How long do their batteries last?
    I hope their comms are encrypted, since they’d probably broadcast their location.

    • Fatman

      These don’t seemed designed for the battlefield, but rather non-combat aspects of data collection. Drop a few thousand into a hurricane to see what the weather is like or onto the site of a possible WMD attack to measure harm.

      • IHTFP

        A few thousand would cost hundreds of thousands of dollars. Getting a bit pricey, but could be worth the cost if it improves the hurricane tracking accuracy. But they’d have to be dropped close to the hurricane, and wouldn’t the wind blow them away?

        • Fatman

          Dropped in the right place it could blow them where they need to be to gather relevent data. And yes a few thousand a bit much, at least for this generation of the sensor.

          • Dfens

            I’m sure they’ll get cheaper. Everything the military buys always does.

          • IHTFP

            I suppose a hurricane would suck them in rather than blow them away, but I’m skeptical that “The CICADA could do precision drops to do tornado research or hurricane research. You could stand off away from a storm and drop the CICADA which would traverse into severe weather situations.”
            The stand off range is at most 16.5 miles, while hurricanes can have a radius of 100 miles of hurricane-force winds.

          • miles

            C-130 Huricane hunting research planes regularly fly into the eye of the Huricane so deploying this close into a Hurricane wont be a problem. The US navy regularly use Sonobouy to track subs and dose the US navy go and retrieve them afterwords.

          • IHTFP

            Yeah, but flying into the hurricane wouldn’t “stand off away from a storm.” The question is whether these paper planes can be dropped some distance away from a hurricane and then navigate through the winds to wherever they need to be within the hurricane.

      • ruger

        They’d work great for monitoring citizens. …but they’d never do that!

        • Fatman

          They’d suck at monitoring people. Bright yellow toys falling from the sky would change someones standard behavior in a heartbeat. Besides, citizen surveillance is done much easier with phones and computers. Government doesn’t even need to buy the hardware or come up with a complicated plan to deliver them into our homes.

  • Sandy

    Okay…once again, we have a misnomer in the use of the word “covert”….if this would fall into enemy hands, would they know it was US or not? Covert=”hiding the identity of the sponsor”….clandestine=”hiding the operation” The submariners screw this up ALL the time.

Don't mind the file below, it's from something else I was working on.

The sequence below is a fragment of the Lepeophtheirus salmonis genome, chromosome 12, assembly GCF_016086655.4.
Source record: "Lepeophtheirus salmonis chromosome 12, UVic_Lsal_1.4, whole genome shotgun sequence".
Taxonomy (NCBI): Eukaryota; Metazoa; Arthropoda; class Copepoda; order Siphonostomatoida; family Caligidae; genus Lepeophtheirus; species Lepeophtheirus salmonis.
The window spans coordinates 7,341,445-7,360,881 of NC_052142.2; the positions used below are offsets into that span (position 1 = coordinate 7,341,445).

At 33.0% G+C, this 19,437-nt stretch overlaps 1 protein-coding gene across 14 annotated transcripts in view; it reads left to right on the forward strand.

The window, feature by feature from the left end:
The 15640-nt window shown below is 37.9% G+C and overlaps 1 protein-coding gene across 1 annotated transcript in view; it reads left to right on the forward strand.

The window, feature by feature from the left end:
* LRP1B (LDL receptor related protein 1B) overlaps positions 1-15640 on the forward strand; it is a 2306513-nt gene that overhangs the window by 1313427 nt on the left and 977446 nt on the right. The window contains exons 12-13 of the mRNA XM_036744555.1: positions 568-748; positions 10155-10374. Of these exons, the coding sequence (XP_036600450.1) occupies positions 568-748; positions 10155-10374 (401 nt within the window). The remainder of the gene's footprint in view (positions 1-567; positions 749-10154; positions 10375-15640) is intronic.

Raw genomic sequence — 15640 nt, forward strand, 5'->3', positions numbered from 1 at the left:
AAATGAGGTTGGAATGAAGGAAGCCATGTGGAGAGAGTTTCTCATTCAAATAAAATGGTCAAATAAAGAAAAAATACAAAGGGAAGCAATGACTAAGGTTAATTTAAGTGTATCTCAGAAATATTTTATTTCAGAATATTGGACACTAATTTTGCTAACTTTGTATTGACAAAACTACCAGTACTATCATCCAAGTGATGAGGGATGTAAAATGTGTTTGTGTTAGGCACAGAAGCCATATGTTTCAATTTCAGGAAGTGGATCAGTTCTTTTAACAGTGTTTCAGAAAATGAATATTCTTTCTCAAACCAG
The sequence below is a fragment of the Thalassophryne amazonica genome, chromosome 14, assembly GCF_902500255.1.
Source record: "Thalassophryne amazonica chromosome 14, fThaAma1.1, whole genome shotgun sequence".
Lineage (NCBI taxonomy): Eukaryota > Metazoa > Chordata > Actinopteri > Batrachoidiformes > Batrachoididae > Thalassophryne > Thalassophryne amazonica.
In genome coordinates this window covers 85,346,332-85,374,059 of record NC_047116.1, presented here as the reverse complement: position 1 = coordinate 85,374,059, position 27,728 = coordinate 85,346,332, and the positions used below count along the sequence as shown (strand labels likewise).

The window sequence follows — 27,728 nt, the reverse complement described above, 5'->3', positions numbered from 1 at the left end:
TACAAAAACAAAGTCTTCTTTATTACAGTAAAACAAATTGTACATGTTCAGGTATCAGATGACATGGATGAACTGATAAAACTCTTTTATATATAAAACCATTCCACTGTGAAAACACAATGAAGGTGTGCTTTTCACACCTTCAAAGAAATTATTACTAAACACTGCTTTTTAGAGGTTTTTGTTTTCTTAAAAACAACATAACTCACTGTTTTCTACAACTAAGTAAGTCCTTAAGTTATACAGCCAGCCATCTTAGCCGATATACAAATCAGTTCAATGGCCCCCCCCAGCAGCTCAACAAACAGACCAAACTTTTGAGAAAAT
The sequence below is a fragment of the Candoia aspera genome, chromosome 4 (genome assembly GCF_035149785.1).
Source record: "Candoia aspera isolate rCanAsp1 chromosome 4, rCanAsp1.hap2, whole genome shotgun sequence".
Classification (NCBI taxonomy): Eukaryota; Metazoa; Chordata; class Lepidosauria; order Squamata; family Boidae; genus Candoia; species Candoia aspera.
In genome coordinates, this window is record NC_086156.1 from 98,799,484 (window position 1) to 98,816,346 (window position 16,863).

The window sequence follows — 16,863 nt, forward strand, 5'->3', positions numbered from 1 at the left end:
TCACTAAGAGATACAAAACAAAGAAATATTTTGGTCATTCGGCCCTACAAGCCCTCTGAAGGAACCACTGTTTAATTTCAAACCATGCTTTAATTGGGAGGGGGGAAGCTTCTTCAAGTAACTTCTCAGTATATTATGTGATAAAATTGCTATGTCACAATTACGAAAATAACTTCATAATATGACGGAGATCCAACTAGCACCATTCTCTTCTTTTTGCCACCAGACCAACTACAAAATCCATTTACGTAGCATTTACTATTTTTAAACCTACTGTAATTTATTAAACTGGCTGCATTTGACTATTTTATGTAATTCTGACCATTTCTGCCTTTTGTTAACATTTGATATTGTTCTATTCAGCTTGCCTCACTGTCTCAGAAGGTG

• Joe Sovereign

    I think the idea of these would be sit and wait sensors. Acoustic sensors would be to listen for vehicle traffic or troop movements.

    There was a concept a few years ago of a robot snake that could sit by a mountain trail with acoustic sensors and cameras moving to sun itself and recharge it’s batters with solar power. In theory it could autonomously and covertly watch a key point on a trail or road for years streaming video and audio of suspicious activity back to it’s controllers.

    There might be one hiding in the grass in your backyard right now.

  • DONALD MARION

    If I were a potential enemy of the USA, I would take any opportunity to talk these down. We still have a Don’t Fly list…Those who just love to mix it up will now step up and proclaim its their patriotic duty to make negative comments. And it doesn’t make them potential enemies. We know the difference. Your turn.

  • BlackOwl18E

    This is the kind of technology that actually has me on edge. Am I the only one who immediately wants a law that these can’t be used here in the states by police?

    • Joe Sovereign

      Law? Your funny. We live in the post legal United States.

  • johny

    This is the kind of technology that actually has me on edge. Am I the only one who immediately wants a law that these can’t be used here in the states by police?